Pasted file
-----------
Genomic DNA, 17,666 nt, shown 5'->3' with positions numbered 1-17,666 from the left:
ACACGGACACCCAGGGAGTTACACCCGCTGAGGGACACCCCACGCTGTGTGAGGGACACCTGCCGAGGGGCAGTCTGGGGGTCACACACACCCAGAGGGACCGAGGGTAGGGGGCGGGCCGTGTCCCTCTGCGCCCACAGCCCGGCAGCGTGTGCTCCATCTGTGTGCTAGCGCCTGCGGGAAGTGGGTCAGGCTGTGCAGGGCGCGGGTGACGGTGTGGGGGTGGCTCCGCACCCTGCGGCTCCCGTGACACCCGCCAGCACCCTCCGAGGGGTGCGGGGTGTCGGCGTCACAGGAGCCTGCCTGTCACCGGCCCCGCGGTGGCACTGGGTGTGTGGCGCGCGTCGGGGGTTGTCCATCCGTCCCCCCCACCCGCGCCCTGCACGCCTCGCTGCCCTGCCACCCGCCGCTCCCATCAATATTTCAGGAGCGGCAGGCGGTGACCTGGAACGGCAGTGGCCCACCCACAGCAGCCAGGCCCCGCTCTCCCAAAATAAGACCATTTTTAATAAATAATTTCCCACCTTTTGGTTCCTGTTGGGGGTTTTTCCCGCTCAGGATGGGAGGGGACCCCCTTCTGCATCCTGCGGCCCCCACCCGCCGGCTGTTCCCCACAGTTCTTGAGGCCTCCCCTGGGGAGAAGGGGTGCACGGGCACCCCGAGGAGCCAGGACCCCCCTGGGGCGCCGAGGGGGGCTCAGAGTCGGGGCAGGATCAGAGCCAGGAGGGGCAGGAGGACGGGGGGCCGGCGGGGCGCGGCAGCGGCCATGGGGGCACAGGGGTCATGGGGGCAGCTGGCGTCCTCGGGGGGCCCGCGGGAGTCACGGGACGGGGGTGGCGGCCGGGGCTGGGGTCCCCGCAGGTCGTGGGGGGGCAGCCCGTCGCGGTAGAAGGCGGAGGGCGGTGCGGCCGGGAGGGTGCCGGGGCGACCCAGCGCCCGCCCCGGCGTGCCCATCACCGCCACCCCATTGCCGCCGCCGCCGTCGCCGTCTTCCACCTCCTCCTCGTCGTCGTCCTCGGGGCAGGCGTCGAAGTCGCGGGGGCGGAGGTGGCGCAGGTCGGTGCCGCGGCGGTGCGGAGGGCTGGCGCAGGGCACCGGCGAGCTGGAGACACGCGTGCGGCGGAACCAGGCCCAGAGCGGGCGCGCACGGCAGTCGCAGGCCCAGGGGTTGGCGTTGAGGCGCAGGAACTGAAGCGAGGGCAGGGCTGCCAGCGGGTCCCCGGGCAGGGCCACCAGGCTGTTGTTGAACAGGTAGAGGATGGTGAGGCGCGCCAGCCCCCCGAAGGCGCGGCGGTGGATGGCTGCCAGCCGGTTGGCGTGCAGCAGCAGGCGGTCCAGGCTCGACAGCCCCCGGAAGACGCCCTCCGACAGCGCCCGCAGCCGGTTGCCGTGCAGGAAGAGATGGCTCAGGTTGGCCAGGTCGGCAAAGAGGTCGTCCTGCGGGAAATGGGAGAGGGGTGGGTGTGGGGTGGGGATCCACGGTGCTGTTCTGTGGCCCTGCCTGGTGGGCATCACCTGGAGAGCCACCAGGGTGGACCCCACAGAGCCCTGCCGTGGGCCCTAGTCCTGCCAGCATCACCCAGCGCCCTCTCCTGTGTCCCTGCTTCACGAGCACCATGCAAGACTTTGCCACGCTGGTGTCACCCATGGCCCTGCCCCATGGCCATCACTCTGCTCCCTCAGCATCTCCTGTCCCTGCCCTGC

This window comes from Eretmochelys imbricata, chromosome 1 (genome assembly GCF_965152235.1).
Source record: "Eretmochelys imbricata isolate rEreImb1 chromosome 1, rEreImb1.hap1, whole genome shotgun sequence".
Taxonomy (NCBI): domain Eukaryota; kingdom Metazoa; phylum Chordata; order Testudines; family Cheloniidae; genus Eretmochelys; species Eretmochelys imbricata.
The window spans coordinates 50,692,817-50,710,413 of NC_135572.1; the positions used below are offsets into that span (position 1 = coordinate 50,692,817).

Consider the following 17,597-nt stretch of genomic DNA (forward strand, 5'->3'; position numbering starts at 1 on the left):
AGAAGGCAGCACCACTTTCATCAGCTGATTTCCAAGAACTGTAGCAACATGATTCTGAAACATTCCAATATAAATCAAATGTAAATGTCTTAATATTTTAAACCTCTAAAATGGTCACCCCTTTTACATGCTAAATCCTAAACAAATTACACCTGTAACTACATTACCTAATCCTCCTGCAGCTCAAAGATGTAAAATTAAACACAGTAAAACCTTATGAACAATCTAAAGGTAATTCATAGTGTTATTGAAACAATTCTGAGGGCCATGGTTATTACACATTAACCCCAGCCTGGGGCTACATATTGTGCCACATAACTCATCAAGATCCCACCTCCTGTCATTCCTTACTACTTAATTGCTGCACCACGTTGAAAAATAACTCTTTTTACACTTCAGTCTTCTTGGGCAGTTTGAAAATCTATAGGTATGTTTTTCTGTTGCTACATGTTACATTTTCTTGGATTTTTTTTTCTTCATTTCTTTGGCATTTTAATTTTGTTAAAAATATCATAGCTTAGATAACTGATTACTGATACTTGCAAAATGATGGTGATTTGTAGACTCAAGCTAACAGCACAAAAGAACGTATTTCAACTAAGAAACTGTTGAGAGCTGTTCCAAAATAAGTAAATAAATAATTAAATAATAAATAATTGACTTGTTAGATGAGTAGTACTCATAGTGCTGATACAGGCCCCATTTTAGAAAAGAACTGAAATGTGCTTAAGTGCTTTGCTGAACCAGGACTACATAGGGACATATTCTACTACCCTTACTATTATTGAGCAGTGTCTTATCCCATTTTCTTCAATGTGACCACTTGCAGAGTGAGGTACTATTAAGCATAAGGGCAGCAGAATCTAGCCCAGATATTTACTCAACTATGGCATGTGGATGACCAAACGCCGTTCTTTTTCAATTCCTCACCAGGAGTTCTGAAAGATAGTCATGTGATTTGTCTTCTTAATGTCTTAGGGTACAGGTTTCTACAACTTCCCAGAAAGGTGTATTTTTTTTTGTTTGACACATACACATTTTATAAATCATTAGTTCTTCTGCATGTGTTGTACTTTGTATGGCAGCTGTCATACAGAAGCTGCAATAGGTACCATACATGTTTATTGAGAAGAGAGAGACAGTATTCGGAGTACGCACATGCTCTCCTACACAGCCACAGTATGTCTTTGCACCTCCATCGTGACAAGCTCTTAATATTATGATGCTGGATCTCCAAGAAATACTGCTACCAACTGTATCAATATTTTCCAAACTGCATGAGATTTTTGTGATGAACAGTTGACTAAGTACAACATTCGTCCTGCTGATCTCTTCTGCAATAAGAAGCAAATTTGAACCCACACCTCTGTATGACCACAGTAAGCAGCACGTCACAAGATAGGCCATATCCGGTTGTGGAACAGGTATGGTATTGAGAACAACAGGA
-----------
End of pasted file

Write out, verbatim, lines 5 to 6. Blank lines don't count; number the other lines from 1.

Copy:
Taxonomy (NCBI): domain Eukaryota; kingdom Metazoa; phylum Chordata; order Testudines; family Cheloniidae; genus Eretmochelys; species Eretmochelys imbricata.
The window spans coordinates 50,692,817-50,710,413 of NC_135572.1; the positions used below are offsets into that span (position 1 = coordinate 50,692,817).